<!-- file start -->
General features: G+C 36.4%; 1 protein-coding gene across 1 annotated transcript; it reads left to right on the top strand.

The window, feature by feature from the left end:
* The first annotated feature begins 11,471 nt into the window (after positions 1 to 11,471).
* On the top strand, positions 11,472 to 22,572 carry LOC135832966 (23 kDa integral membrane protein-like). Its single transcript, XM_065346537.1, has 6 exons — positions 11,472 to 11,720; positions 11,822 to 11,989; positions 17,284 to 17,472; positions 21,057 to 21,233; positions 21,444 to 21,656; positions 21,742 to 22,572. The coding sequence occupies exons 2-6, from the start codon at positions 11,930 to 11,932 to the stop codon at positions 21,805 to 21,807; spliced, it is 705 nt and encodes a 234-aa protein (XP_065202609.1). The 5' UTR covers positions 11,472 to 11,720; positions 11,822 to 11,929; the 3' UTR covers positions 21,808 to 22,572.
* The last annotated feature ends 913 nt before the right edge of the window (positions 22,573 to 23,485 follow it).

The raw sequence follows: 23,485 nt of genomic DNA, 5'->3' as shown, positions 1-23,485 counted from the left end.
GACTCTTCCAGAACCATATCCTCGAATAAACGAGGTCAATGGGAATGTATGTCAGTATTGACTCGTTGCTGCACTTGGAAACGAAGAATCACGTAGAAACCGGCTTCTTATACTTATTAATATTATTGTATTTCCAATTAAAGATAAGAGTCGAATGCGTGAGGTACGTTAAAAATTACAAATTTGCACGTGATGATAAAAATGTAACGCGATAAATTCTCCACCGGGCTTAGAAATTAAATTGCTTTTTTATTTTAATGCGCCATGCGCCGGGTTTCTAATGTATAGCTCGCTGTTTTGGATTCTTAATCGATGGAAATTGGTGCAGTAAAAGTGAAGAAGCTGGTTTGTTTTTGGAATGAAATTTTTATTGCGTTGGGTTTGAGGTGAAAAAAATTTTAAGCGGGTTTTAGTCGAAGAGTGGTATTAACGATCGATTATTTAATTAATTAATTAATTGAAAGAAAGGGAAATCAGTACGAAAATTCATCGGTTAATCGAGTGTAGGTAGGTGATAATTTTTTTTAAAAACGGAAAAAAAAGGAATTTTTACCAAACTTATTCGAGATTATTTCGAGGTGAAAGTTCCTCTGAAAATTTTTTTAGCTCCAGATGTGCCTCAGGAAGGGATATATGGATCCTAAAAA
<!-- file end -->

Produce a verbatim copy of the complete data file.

General features: G+C 36.4%; 1 protein-coding gene across 1 annotated transcript; it reads left to right on the top strand.

The window, feature by feature from the left end:
* The first annotated feature begins 11,471 nt into the window (after positions 1 to 11,471).
* On the top strand, positions 11,472 to 22,572 carry LOC135832966 (23 kDa integral membrane protein-like). Its single transcript, XM_065346537.1, has 6 exons — positions 11,472 to 11,720; positions 11,822 to 11,989; positions 17,284 to 17,472; positions 21,057 to 21,233; positions 21,444 to 21,656; positions 21,742 to 22,572. The coding sequence occupies exons 2-6, from the start codon at positions 11,930 to 11,932 to the stop codon at positions 21,805 to 21,807; spliced, it is 705 nt and encodes a 234-aa protein (XP_065202609.1). The 5' UTR covers positions 11,472 to 11,720; positions 11,822 to 11,929; the 3' UTR covers positions 21,808 to 22,572.
* The last annotated feature ends 913 nt before the right edge of the window (positions 22,573 to 23,485 follow it).

The raw sequence follows: 23,485 nt of genomic DNA, 5'->3' as shown, positions 1-23,485 counted from the left end.
GACTCTTCCAGAACCATATCCTCGAATAAACGAGGTCAATGGGAATGTATGTCAGTATTGACTCGTTGCTGCACTTGGAAACGAAGAATCACGTAGAAACCGGCTTCTTATACTTATTAATATTATTGTATTTCCAATTAAAGATAAGAGTCGAATGCGTGAGGTACGTTAAAAATTACAAATTTGCACGTGATGATAAAAATGTAACGCGATAAATTCTCCACCGGGCTTAGAAATTAAATTGCTTTTTTATTTTAATGCGCCATGCGCCGGGTTTCTAATGTATAGCTCGCTGTTTTGGATTCTTAATCGATGGAAATTGGTGCAGTAAAAGTGAAGAAGCTGGTTTGTTTTTGGAATGAAATTTTTATTGCGTTGGGTTTGAGGTGAAAAAAATTTTAAGCGGGTTTTAGTCGAAGAGTGGTATTAACGATCGATTATTTAATTAATTAATTAATTGAAAGAAAGGGAAATCAGTACGAAAATTCATCGGTTAATCGAGTGTAGGTAGGTGATAATTTTTTTTAAAAACGGAAAAAAAAGGAATTTTTACCAAACTTATTCGAGATTATTTCGAGGTGAAAGTTCCTCTGAAAATTTTTTTAGCTCCAGATGTGCCTCAGGAAGGGATATATGGATCCTAAAAA